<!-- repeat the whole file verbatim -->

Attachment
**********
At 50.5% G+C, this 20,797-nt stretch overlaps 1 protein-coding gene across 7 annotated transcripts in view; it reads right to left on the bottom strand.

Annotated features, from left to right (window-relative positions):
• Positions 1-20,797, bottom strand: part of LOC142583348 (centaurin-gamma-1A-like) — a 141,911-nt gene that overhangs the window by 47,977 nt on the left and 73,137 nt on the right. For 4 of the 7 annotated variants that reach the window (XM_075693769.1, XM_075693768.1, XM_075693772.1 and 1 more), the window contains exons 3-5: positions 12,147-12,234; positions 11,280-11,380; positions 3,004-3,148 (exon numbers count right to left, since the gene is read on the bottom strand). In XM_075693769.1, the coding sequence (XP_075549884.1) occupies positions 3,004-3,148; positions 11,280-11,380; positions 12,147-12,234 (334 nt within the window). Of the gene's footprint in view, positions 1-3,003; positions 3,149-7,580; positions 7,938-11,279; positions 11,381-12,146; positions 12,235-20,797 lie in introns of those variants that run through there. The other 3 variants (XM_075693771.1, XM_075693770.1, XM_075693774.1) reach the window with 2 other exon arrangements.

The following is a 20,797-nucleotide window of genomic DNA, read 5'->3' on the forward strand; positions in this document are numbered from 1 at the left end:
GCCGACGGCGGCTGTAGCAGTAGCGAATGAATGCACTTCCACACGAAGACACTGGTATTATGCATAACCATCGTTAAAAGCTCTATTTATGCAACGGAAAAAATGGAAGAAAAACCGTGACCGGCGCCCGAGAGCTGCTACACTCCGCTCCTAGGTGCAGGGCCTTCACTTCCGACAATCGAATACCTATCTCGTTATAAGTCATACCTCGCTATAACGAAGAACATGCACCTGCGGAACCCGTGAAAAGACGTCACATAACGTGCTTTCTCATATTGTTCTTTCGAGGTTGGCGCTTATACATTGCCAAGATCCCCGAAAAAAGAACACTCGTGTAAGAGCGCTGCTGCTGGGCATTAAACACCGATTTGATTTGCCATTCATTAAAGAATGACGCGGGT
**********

At 50.5% G+C, this 20,797-nt stretch overlaps 1 protein-coding gene across 7 annotated transcripts in view; it reads right to left on the bottom strand.

Annotated features, from left to right (window-relative positions):
• Positions 1-20,797, bottom strand: part of LOC142583348 (centaurin-gamma-1A-like) — a 141,911-nt gene that overhangs the window by 47,977 nt on the left and 73,137 nt on the right. For 4 of the 7 annotated variants that reach the window (XM_075693769.1, XM_075693768.1, XM_075693772.1 and 1 more), the window contains exons 3-5: positions 12,147-12,234; positions 11,280-11,380; positions 3,004-3,148 (exon numbers count right to left, since the gene is read on the bottom strand). In XM_075693769.1, the coding sequence (XP_075549884.1) occupies positions 3,004-3,148; positions 11,280-11,380; positions 12,147-12,234 (334 nt within the window). Of the gene's footprint in view, positions 1-3,003; positions 3,149-7,580; positions 7,938-11,279; positions 11,381-12,146; positions 12,235-20,797 lie in introns of those variants that run through there. The other 3 variants (XM_075693771.1, XM_075693770.1, XM_075693774.1) reach the window with 2 other exon arrangements.

The following is a 20,797-nucleotide window of genomic DNA, read 5'->3' on the forward strand; positions in this document are numbered from 1 at the left end:
GCCGACGGCGGCTGTAGCAGTAGCGAATGAATGCACTTCCACACGAAGACACTGGTATTATGCATAACCATCGTTAAAAGCTCTATTTATGCAACGGAAAAAATGGAAGAAAAACCGTGACCGGCGCCCGAGAGCTGCTACACTCCGCTCCTAGGTGCAGGGCCTTCACTTCCGACAATCGAATACCTATCTCGTTATAAGTCATACCTCGCTATAACGAAGAACATGCACCTGCGGAACCCGTGAAAAGACGTCACATAACGTGCTTTCTCATATTGTTCTTTCGAGGTTGGCGCTTATACATTGCCAAGATCCCCGAAAAAAGAACACTCGTGTAAGAGCGCTGCTGCTGGGCATTAAACACCGATTTGATTTGCCATTCATTAAAGAATGACGCGGGT